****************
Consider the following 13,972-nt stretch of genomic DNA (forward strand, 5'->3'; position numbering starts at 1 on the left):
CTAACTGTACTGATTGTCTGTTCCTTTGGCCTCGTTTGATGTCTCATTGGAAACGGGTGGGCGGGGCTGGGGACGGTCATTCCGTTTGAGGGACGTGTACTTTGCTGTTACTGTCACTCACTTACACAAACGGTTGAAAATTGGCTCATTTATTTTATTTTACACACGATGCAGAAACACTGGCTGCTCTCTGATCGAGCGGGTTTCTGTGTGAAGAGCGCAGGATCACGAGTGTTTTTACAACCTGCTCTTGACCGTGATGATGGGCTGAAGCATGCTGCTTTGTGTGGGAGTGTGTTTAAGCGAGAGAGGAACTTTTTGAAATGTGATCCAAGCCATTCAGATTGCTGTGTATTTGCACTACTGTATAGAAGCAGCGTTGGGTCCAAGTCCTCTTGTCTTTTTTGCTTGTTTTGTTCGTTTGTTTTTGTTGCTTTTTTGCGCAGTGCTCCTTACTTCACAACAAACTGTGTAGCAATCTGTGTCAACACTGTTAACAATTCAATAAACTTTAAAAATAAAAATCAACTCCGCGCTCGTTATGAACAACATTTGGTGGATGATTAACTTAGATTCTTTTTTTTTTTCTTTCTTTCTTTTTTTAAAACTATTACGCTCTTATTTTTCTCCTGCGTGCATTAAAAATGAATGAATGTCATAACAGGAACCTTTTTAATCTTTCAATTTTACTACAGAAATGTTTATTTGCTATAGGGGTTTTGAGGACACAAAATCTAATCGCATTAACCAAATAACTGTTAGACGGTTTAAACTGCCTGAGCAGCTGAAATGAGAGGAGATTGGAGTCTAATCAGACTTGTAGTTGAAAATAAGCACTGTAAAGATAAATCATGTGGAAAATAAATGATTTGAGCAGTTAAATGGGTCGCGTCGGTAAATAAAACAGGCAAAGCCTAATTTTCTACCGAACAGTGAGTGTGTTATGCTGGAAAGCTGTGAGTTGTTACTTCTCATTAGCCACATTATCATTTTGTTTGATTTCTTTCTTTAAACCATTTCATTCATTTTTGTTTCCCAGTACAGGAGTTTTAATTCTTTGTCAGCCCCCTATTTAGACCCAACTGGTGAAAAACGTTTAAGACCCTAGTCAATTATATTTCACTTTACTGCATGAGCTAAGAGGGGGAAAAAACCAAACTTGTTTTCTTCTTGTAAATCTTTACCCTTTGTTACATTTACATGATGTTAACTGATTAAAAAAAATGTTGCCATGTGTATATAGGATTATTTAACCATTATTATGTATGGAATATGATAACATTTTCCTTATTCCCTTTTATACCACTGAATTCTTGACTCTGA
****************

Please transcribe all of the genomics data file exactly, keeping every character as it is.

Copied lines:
Consider the following 13,972-nt stretch of genomic DNA (forward strand, 5'->3'; position numbering starts at 1 on the left):
CTAACTGTACTGATTGTCTGTTCCTTTGGCCTCGTTTGATGTCTCATTGGAAACGGGTGGGCGGGGCTGGGGACGGTCATTCCGTTTGAGGGACGTGTACTTTGCTGTTACTGTCACTCACTTACACAAACGGTTGAAAATTGGCTCATTTATTTTATTTTACACACGATGCAGAAACACTGGCTGCTCTCTGATCGAGCGGGTTTCTGTGTGAAGAGCGCAGGATCACGAGTGTTTTTACAACCTGCTCTTGACCGTGATGATGGGCTGAAGCATGCTGCTTTGTGTGGGAGTGTGTTTAAGCGAGAGAGGAACTTTTTGAAATGTGATCCAAGCCATTCAGATTGCTGTGTATTTGCACTACTGTATAGAAGCAGCGTTGGGTCCAAGTCCTCTTGTCTTTTTTGCTTGTTTTGTTCGTTTGTTTTTGTTGCTTTTTTGCGCAGTGCTCCTTACTTCACAACAAACTGTGTAGCAATCTGTGTCAACACTGTTAACAATTCAATAAACTTTAAAAATAAAAATCAACTCCGCGCTCGTTATGAACAACATTTGGTGGATGATTAACTTAGATTCTTTTTTTTTTTCTTTCTTTCTTTTTTTAAAACTATTACGCTCTTATTTTTCTCCTGCGTGCATTAAAAATGAATGAATGTCATAACAGGAACCTTTTTAATCTTTCAATTTTACTACAGAAATGTTTATTTGCTATAGGGGTTTTGAGGACACAAAATCTAATCGCATTAACCAAATAACTGTTAGACGGTTTAAACTGCCTGAGCAGCTGAAATGAGAGGAGATTGGAGTCTAATCAGACTTGTAGTTGAAAATAAGCACTGTAAAGATAAATCATGTGGAAAATAAATGATTTGAGCAGTTAAATGGGTCGCGTCGGTAAATAAAACAGGCAAAGCCTAATTTTCTACCGAACAGTGAGTGTGTTATGCTGGAAAGCTGTGAGTTGTTACTTCTCATTAGCCACATTATCATTTTGTTTGATTTCTTTCTTTAAACCATTTCATTCATTTTTGTTTCCCAGTACAGGAGTTTTAATTCTTTGTCAGCCCCCTATTTAGACCCAACTGGTGAAAAACGTTTAAGACCCTAGTCAATTATATTTCACTTTACTGCATGAGCTAAGAGGGGGAAAAAACCAAACTTGTTTTCTTCTTGTAAATCTTTACCCTTTGTTACATTTACATGATGTTAACTGATTAAAAAAAATGTTGCCATGTGTATATAGGATTATTTAACCATTATTATGTATGGAATATGATAACATTTTCCTTATTCCCTTTTATACCACTGAATTCTTGACTCTGA